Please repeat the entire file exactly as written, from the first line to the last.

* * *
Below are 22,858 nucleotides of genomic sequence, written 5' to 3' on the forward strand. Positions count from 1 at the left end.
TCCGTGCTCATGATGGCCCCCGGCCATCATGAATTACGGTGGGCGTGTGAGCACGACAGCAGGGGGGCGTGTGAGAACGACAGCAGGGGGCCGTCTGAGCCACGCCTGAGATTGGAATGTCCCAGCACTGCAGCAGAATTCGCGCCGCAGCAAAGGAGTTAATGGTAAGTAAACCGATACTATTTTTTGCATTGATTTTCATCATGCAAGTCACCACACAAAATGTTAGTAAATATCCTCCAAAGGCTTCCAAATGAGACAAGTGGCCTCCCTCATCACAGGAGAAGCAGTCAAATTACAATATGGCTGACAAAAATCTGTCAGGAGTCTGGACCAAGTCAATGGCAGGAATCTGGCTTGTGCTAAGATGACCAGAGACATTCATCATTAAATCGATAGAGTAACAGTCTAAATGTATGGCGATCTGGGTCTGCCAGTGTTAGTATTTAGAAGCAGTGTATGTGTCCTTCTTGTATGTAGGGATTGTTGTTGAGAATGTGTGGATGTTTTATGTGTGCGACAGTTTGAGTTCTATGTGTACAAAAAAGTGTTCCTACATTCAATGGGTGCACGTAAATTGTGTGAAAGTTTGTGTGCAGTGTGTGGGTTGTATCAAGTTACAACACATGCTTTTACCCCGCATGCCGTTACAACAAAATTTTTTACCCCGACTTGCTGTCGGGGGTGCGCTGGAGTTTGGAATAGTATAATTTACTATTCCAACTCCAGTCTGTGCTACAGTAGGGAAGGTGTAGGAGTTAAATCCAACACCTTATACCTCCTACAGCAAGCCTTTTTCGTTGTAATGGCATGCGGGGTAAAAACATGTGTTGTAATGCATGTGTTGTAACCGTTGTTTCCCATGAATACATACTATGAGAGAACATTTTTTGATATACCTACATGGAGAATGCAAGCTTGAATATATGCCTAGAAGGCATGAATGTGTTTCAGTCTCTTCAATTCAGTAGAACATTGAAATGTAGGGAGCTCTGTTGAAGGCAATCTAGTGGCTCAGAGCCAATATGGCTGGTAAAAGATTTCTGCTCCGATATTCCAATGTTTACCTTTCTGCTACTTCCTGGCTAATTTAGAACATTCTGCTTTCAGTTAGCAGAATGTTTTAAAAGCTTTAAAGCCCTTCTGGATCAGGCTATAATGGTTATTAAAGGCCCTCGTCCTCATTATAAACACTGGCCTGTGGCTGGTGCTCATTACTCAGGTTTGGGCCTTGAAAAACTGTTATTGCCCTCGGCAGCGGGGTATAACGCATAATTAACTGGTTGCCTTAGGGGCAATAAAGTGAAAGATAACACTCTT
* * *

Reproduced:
Below are 22,858 nucleotides of genomic sequence, written 5' to 3' on the forward strand. Positions count from 1 at the left end.
TCCGTGCTCATGATGGCCCCCGGCCATCATGAATTACGGTGGGCGTGTGAGCACGACAGCAGGGGGGCGTGTGAGAACGACAGCAGGGGGCCGTCTGAGCCACGCCTGAGATTGGAATGTCCCAGCACTGCAGCAGAATTCGCGCCGCAGCAAAGGAGTTAATGGTAAGTAAACCGATACTATTTTTTGCATTGATTTTCATCATGCAAGTCACCACACAAAATGTTAGTAAATATCCTCCAAAGGCTTCCAAATGAGACAAGTGGCCTCCCTCATCACAGGAGAAGCAGTCAAATTACAATATGGCTGACAAAAATCTGTCAGGAGTCTGGACCAAGTCAATGGCAGGAATCTGGCTTGTGCTAAGATGACCAGAGACATTCATCATTAAATCGATAGAGTAACAGTCTAAATGTATGGCGATCTGGGTCTGCCAGTGTTAGTATTTAGAAGCAGTGTATGTGTCCTTCTTGTATGTAGGGATTGTTGTTGAGAATGTGTGGATGTTTTATGTGTGCGACAGTTTGAGTTCTATGTGTACAAAAAAGTGTTCCTACATTCAATGGGTGCACGTAAATTGTGTGAAAGTTTGTGTGCAGTGTGTGGGTTGTATCAAGTTACAACACATGCTTTTACCCCGCATGCCGTTACAACAAAATTTTTTACCCCGACTTGCTGTCGGGGGTGCGCTGGAGTTTGGAATAGTATAATTTACTATTCCAACTCCAGTCTGTGCTACAGTAGGGAAGGTGTAGGAGTTAAATCCAACACCTTATACCTCCTACAGCAAGCCTTTTTCGTTGTAATGGCATGCGGGGTAAAAACATGTGTTGTAATGCATGTGTTGTAACCGTTGTTTCCCATGAATACATACTATGAGAGAACATTTTTTGATATACCTACATGGAGAATGCAAGCTTGAATATATGCCTAGAAGGCATGAATGTGTTTCAGTCTCTTCAATTCAGTAGAACATTGAAATGTAGGGAGCTCTGTTGAAGGCAATCTAGTGGCTCAGAGCCAATATGGCTGGTAAAAGATTTCTGCTCCGATATTCCAATGTTTACCTTTCTGCTACTTCCTGGCTAATTTAGAACATTCTGCTTTCAGTTAGCAGAATGTTTTAAAAGCTTTAAAGCCCTTCTGGATCAGGCTATAATGGTTATTAAAGGCCCTCGTCCTCATTATAAACACTGGCCTGTGGCTGGTGCTCATTACTCAGGTTTGGGCCTTGAAAAACTGTTATTGCCCTCGGCAGCGGGGTATAACGCATAATTAACTGGTTGCCTTAGGGGCAATAAAGTGAAAGATAACACTCTT